EU defies Russia gas ‘blackmail’ as UN chief arrives in Ukraine

EU defies Russia gas ‘blackmail’ as UN chief arrives in Ukraine
UN Secretary-General Antonio Guterres leaves a joint news conference with Russian Foreign Minister Sergey Lavrov in Moscow, Russsia. (FILE/AFP)
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Updated 28 April 2022

EU defies Russia gas ‘blackmail’ as UN chief arrives in Ukraine

EU defies Russia gas ‘blackmail’ as UN chief arrives in Ukraine
  • Russia cut off natural gas to NATO members Poland and Bulgaria and threatened to do the same to other countries
  • Guterres repeated calls for both Russia and Ukraine to work together to set up "safe and effective" humanitarian corridors in war-torn Ukraine

LONDON: The European Union warned Russia on Wednesday it would not bend to “blackmail” over its support for Kyiv, after the Kremlin cut off gas supplies to Bulgaria and Poland.
Russia cut off natural gas to NATO members Poland and Bulgaria on Wednesday and threatened to do the same to other countries, using its most essential export in what was seen as a bid to punish and divide the West over its support for Ukraine.
The move, condemned by European leaders as “blackmail,” marked a dramatic escalation in the economic war of sanctions and counter sanctions that has unfolded in parallel to the fighting on the battlefield.
The EU warning came as UN chief Antonio Guterres arrived in Kyiv to meet Ukrainian leader Volodymyr Zelensky following talks with Russian President Vladimir Putin in Moscow to expand humanitarian support and secure civilian evacuations.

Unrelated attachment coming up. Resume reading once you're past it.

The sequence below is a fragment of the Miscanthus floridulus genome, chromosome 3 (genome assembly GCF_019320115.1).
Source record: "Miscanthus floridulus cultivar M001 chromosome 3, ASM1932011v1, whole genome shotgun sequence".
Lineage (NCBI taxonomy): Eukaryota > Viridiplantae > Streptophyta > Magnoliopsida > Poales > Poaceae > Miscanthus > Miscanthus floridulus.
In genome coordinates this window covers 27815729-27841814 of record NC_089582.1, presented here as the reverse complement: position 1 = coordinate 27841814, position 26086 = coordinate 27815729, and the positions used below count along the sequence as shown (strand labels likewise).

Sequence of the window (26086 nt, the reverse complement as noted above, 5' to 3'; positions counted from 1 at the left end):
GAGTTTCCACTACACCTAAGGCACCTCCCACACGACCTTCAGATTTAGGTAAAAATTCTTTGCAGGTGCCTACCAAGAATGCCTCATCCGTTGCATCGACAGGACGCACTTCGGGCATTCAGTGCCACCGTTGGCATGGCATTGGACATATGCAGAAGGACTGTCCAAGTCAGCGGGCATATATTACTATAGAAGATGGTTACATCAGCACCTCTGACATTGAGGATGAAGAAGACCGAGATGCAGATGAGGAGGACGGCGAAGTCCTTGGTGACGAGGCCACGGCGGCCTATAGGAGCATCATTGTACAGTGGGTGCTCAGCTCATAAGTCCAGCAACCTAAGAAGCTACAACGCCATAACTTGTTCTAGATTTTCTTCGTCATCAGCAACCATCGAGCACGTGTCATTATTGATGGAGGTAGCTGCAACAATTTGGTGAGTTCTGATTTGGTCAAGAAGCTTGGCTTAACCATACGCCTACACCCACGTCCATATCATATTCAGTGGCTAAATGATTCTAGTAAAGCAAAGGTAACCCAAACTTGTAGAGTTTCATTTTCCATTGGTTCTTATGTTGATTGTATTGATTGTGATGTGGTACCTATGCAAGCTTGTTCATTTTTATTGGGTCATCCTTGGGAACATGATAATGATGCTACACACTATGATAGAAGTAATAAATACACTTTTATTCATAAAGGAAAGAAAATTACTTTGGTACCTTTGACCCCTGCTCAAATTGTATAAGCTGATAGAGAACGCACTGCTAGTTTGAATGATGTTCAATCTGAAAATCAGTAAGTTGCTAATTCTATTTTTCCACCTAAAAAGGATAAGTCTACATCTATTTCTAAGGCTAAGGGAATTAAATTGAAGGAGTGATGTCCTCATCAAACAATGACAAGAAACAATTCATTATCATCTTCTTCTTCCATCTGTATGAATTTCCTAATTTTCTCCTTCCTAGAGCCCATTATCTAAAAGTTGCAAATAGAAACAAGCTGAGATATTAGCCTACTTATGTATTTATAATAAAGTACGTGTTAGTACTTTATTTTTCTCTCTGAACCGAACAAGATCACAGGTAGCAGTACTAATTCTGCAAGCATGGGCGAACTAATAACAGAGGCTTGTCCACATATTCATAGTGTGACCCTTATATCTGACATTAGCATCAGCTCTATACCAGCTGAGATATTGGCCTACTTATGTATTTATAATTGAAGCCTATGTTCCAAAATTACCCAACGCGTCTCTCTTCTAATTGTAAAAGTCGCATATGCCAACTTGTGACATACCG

“I have arrived in Ukraine after visiting Moscow,” he wrote on his official Twitter account as he landed ahead of talks with Ukraine’s President Volodymyr Zelensky.
“We will continue our work to expand humanitarian support and secure the evacuation of civilians from conflict zones. The sooner this war ends, the better — for the sake of Ukraine, Russia, and the world,” Guterres tweeted.


At the Moscow talks on Tuesday, Guterres repeated calls for both Russia and Ukraine to work together to set up “safe and effective” humanitarian corridors in war-torn Ukraine.
In turn, Putin told him he hoped that negotiations could end the conflict which saw Russian troops invading Ukraine on February 24.
“Despite the fact that the military operation is ongoing, we still hope that we will be able to reach agreements on the diplomatic track,” the Russian leader said in televised remarks.
However, Putin also issued his own warning on Wednesday, saying that if Western forces intervene in Ukraine, they will face a “lightning-fast” military response.